And Banis' mom and living in the burn house, all great. Can you imagine someone in modern society sleeping in a room where it snows?

These are great times in the book. As the story goes on however, we see more and more:
The story I really started out to tell you, however, is a different one. (This happens to me a lot doesn't it?
And it really kind of does. It starts to get into things not really relevant, like the aforementioned religion and martinis. I don't know that anyone picked up this book looking for say arguments to refuting homosexual activity in the bible. Also there's several instances of "I just know someone is saying..." or someone will write a letter and save the postage, etc. and no one really is doing either of those things. These hypothetical arguments are numerous and unnecessary.

I appreciated the insight into Banis' mind, his family, his mom, and his life. I would have liked more reference to specific books he's written and general gay history and anecdotes. I felt the book lost its way at the end. But as Banis himself says:
serve the cheese balls anyway, someone will love them.

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Monday, May 13, 2013

Mother's Day

I spent Mother's Day this year finishing off the book Psycho and hanging out with my dad, as I'm sure everyone did.

We went on a short walk in the hail to brunch.  On the way I saw the best fat cat on a porch chair.  My cat would love this chair.
From there off to the Gladstone Hotel to see a few of the Contact photo exhibitions.

First off was the MacLeans: Face to Face exhibit, a series of portraits shot mostly of and entirely by Canadians.

Then In the Playroom: Photographs by Jonathan Hobin, also at the Gladstone.  A brilliant photo essay and commentary.
I loved the Diana one, and overall the level of detail was stunning.  In the Canadian seals one, for example, note the snow flakes on the wall and the blue bedspread representing the ocean.  Brilliance, though there were one or two I was not able to decipher.

The final exhibition was Queer Portraits by JJ Levine. Overall less impressed with this one, hipsters pouting and trying to look unpretty.  Most of them weren't my crowd, except for this first lady who looks cool.  The final picture was set up as the big GOTCHA She-BANG! but it was too over the top for me.

Sunday, May 12, 2013

Psycho by Robert Bloch

Psycho by Robert Bloch
My rating: 5 of 5 stars

I easily read this pulp in 24 hours. To me this is what pulp can be, the reason it was invented.

I was surprised how closely the movie stuck to the book, with a couple things actually making more sense in the book. Mary was changed to Marion for the movie. In the book Mary lives hours away from Sam and leaves town to drive to him. He has debts that need paying off and she takes the money to help him. In the book they live in the same town, and it's really unknown where she's going when she takes the money, she appears to be leaving Sam and her sister and her life for no reason that's ever explained. So I preferred the book explanation which actually made sense. I guess it would have been harder to show the relationship as flashbacks in the movie.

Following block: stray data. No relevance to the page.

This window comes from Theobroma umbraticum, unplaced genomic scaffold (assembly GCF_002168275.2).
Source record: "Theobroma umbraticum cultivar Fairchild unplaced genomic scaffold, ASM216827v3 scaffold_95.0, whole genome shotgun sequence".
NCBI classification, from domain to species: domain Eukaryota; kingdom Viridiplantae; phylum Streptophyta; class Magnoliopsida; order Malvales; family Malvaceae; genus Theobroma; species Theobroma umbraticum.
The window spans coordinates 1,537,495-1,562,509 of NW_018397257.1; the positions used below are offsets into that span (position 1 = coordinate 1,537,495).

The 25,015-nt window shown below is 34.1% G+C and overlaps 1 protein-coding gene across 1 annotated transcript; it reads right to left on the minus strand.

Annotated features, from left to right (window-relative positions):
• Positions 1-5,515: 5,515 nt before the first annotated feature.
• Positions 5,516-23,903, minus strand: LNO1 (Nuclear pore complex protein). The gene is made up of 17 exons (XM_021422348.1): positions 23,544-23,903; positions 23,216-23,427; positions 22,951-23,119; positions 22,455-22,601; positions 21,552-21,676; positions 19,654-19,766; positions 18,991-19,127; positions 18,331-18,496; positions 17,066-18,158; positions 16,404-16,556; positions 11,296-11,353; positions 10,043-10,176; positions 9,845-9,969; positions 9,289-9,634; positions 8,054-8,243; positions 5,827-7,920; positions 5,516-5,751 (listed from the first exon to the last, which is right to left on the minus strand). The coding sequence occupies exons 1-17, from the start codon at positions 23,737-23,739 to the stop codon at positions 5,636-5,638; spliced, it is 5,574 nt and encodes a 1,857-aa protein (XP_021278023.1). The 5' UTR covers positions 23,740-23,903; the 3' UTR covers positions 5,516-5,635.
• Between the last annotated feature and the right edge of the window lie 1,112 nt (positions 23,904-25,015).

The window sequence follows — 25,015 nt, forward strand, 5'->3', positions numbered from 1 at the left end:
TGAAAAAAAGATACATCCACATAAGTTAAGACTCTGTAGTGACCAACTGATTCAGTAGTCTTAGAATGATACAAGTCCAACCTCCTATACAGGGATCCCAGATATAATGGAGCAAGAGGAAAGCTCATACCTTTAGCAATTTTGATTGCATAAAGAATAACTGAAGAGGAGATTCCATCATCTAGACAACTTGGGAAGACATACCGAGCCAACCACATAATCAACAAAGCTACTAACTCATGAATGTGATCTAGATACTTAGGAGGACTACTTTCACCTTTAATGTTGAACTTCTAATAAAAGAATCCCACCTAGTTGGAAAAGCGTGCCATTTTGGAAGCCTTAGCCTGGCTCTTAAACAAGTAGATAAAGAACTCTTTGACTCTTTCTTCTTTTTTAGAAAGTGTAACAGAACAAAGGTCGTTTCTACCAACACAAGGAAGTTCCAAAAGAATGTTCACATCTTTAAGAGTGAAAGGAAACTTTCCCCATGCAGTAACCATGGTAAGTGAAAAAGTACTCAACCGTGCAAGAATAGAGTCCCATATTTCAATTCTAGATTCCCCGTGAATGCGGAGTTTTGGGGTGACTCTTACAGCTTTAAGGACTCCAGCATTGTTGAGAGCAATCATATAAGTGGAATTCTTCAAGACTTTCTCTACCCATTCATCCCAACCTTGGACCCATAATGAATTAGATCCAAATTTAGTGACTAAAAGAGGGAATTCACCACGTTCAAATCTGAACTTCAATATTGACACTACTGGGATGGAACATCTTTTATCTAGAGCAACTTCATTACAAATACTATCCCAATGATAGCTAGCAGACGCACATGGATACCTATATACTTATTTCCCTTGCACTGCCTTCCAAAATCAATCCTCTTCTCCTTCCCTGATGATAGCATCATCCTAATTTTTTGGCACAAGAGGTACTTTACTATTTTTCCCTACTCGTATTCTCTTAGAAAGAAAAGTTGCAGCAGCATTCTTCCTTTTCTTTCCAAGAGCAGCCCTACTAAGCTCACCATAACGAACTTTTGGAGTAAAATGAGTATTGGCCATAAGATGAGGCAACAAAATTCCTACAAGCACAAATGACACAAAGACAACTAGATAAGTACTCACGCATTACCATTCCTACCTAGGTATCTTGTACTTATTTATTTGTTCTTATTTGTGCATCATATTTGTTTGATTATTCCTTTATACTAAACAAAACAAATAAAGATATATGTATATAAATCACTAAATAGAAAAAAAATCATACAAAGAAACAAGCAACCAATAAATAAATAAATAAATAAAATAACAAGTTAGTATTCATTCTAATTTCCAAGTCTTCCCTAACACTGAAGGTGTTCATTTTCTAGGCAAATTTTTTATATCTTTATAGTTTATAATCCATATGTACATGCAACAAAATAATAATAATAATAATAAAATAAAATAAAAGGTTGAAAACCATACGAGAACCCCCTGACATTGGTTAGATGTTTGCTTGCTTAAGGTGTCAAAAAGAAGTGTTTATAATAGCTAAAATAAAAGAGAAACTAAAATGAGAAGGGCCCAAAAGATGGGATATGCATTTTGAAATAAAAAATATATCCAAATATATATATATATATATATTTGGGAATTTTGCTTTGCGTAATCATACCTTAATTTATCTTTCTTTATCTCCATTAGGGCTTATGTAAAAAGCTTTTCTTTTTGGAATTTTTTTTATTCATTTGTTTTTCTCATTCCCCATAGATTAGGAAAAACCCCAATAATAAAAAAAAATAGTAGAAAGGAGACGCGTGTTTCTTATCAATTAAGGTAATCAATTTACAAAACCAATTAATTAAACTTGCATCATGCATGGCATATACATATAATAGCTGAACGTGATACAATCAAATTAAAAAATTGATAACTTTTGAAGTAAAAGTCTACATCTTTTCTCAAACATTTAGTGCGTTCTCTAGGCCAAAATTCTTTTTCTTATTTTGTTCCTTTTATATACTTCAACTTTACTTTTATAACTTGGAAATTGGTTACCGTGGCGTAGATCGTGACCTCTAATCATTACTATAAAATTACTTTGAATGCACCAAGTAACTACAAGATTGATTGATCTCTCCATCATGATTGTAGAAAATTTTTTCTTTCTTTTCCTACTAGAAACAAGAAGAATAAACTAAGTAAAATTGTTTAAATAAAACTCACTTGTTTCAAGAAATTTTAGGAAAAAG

Even little things in the movie that I never realized didn't make sense are explained in the book. For example, Sam and Lila are outside the church talking to the Sheriff and his wife about Bates and their suspicions. In the book they were up all night worrying and there was a robbery in town taking much of the police out of commission. In the movie they're at a church for no reason.

The only thing that wasn't great about the book of course was Norman's appearance. I much preferred Anthony Perkins and put him in the lead role when I read the book.

A quick, enjoyable supplement to the movie. Recommended.

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Friday, May 10, 2013

Alaska cruise!

Wed July 17 - leave Toronto Pearson at 8:25 pm.  Arrive Seattle at 10:40 pm.

I am staying at the Green Tortise Hostel which is in the fish market.

Hopefully it won't smell like fish!

Thurs - Henry Art Galley has 2 really cool photo exhibits on now, also Chihuly Garden and Glass
Fri -  start the day at the Columbia Center Sky View Observatory, lunch in Chinatown, afternoon at the Pinball museum!, evening watching Hairpray the movie in the park at 8:30
Sat - Art Museum, wall of gum, Pike Market and 8-bit Video Game theatre festival at the local gay bar at 7

Cruise leaves Seattle at 4 pm on Sun July 21. Returns to Seattle on Sun July 28 at 7 a.m.
I'm going to see my brother Arthur in Jasper when I come back. I can't get to the train on time, so I'll be taking the Greyhound to Vancouver.  :(  Bus leaves at 2:10 pm, arrives in Vancouver at 6:20 pm.

The train leaves at 8:30 pm from the same place the bus drops off, so far so good, and gets in the next day at 4 pm.  The next day!  Sitting up is $175.35, sleeper car is $450.  It's a big difference, but I like the idea of sleeping the whole way.   I'm booking the cheap one but will let you know.  Maybe I can upgrade on board if I want to?

In Jasper for July 29-31, staying at the Athabasca Hotel.

The train from Jasper to Calgary is like $125, and the bus is like $50, but the bus leaves at 6 am!  Fun!  So train it is.  Leaving Jasper Wed July 31 at 5:30 pm, arriving Edmonton at 11 pm.

In Edmonton I'll be staying at Hosteling International Edmonton.

Thurs - the West Edmonton Mall sounds far
- there is really little to do here!  There's a gay restaurant/coffee shop called Bistro 112 in downtown Edmonton, I could walk around downtown. 
Fri - the Art Gallery of Alberta is right beside the Greyhound at opens at 11, so I'd have a couple hours there
Leave at 2 pm!

Then leaving there to go to Calgary on Aug 2.  Running a tight ship!

Bus leaves 2 pm, arrives Calgary 5:50 pm.